If you’re reading this blog, congratulations! You’re probably the 4th person to do so today! That’s like a quadruple increase in my audience!
This weekend, I decided visit the bat colony on the Waugh Street bridge in Houston. The problem with bats is that they only come out after sunset and this time of the year that doesn’t happen until late in the day. While waiting, I decided to take some other pictures which in all honesty came out much better than the bat pictures. My weapons of choice for this shoot were my trusty 14-24mm f/2.8 Nikkor and the bastard child 70-300mm f/4.5-5.6 VR lenses on the D90.
It seemed like I always had the wrong lens on the camera – when I had the wide-angle lens on, there would be that giant bird flying that I want to get a close-up of that I couldn’t or the other way around. Given that this was in the evening, it also became very clear to me that my slow telephoto zoom is quite useless for wildlife unless it is the middle of the day. Even though there was at least a half hour of daylight remaining, at f/5.6 I was struggling to get shutter speed faster than 1/50 which on a 300 mm introduces camera shake even with that vibration reduction turned on and off course is completely useless for a moving subject. Loss or not, I don’t think I’ll be keeping this lens for much longer. I already own an 85mm f/1.8 lens which does beautiful work for portraits so I think I will keep that as my only telephoto lens until I can upgrade the better telephoto zoom ie. 70-200mm VR f/2.8.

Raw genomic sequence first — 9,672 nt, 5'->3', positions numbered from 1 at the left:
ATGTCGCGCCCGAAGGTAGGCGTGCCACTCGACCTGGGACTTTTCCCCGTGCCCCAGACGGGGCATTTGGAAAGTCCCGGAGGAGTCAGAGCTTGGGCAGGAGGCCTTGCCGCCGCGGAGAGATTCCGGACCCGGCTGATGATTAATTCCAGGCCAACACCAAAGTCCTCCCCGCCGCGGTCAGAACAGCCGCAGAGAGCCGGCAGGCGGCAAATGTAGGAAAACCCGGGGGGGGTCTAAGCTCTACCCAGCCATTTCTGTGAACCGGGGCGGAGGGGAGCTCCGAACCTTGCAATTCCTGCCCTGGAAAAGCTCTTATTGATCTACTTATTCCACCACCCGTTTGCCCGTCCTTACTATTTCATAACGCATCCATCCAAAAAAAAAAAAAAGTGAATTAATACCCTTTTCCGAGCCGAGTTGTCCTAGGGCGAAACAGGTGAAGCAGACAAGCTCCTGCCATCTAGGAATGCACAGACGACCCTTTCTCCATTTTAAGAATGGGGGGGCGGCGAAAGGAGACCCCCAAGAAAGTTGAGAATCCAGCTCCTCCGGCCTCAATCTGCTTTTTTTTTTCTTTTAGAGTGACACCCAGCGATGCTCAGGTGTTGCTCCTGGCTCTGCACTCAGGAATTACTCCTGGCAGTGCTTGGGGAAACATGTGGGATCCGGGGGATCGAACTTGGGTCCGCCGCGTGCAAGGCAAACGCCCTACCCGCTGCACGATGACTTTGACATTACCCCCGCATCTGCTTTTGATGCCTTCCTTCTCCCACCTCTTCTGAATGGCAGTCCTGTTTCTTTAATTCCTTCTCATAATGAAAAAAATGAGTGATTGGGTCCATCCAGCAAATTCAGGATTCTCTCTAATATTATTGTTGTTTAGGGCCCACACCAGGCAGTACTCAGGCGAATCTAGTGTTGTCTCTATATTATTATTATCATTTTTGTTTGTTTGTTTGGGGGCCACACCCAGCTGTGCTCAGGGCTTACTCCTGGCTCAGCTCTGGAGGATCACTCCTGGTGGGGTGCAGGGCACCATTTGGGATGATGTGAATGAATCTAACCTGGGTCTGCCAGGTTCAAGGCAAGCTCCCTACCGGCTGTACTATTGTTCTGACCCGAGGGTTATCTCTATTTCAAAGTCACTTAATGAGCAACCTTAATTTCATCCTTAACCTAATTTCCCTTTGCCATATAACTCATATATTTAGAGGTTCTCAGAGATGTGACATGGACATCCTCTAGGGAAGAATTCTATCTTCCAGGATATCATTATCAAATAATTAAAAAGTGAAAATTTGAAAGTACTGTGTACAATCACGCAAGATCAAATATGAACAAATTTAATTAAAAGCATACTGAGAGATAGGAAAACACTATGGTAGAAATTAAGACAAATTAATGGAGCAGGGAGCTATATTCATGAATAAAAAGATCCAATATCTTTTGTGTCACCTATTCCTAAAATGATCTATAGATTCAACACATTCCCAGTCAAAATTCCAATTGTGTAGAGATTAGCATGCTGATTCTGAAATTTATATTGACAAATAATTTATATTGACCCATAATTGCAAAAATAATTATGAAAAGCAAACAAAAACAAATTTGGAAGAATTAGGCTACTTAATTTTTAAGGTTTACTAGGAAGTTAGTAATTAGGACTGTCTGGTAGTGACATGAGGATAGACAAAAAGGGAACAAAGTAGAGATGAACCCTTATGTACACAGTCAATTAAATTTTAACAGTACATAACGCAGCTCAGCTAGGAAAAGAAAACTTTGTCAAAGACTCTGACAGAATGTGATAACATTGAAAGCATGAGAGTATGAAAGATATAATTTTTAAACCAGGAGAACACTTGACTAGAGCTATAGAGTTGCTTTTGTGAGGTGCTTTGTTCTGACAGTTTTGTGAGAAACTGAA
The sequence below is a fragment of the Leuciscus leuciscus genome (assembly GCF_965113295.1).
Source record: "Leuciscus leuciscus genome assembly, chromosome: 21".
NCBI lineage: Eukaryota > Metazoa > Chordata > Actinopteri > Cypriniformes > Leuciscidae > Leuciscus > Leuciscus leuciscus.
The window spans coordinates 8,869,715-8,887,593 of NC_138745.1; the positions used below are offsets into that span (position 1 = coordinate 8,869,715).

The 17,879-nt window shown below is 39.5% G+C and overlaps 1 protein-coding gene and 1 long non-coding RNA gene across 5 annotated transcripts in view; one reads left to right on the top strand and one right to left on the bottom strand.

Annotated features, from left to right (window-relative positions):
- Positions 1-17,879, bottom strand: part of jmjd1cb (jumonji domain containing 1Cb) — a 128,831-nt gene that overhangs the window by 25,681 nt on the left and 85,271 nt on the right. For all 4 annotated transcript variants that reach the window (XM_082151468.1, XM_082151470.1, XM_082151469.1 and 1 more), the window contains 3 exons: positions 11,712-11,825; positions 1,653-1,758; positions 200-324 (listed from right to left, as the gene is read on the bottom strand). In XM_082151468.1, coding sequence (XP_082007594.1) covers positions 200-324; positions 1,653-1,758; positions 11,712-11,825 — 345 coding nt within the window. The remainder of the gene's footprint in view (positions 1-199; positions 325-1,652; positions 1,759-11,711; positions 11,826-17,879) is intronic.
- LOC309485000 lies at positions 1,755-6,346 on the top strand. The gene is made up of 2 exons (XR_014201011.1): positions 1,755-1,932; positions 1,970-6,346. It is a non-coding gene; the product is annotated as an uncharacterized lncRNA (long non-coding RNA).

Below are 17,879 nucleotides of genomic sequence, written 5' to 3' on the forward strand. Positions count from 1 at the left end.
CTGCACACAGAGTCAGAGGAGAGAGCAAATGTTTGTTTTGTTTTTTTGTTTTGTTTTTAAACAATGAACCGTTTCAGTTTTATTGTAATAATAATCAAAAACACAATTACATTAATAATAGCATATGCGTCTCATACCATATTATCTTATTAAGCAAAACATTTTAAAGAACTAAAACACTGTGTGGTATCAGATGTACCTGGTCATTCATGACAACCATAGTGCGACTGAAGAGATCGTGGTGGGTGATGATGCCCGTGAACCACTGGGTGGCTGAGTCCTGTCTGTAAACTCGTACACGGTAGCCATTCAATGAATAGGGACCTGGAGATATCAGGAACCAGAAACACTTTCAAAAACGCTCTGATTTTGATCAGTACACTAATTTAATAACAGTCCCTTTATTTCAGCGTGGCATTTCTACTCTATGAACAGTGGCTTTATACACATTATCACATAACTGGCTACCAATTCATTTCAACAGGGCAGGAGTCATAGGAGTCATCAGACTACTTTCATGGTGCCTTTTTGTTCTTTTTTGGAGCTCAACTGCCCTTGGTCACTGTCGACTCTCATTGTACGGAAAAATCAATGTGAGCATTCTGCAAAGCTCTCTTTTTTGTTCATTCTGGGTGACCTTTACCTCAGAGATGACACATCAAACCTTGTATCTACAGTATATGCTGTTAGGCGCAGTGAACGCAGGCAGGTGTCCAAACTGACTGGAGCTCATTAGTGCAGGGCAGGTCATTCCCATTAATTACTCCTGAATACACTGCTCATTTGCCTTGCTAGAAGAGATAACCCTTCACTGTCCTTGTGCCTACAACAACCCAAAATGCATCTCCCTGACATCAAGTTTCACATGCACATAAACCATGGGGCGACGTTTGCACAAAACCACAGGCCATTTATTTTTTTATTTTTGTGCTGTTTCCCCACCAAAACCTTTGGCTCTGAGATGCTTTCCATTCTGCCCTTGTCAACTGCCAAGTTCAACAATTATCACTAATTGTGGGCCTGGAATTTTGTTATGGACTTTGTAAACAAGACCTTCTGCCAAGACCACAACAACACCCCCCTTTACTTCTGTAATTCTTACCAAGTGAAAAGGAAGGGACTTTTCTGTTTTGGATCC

Regardless, the pictures turned out not too bad. First one is taken at 70 mm. The second one was taken with the 14 mm. you can tell how much better the quality is on the wide-angle lens given that it’s a professional lens. There is no way that my old Sigma ultra-wide angle lens could even close to getting a picture that rich. The picture of a yellow crowned Heron that you see shows that my telephoto lens is just not cutting it.
Obviously I wasn’t the only one bat shit crazy enough to wait around to see some bats. the cool thing about photo worthy sceneries is that you always seem to meet other photographers and I was not alone. There was a very nice family who were pointing out all the wildlife to me in case I missed them. There was another dude with the same camera that I have and even saved a spot for me on the bridge.
Finally, the bats showed up! Only the problem was that it was too dark! I can take pictures in your darkness IF the subject is not moving; however, when I have the moving subject in near darkness, the only way to capture it is the use of flash. I could completely overpower the ambient light and instead of the shutter speed, use the instance flash to freeze them in flight, but that would require a stronger flash and would be very annoying to the people and the bats, therefore, I decided to capture some ambient light and use rear sync flash mode to try to freeze them with a little ghosting. The results, were less than thrilling. I think next time I’ll zoom in more and use a more targeted flash to see what I can get. Maybe drag the SB-800 in for more power.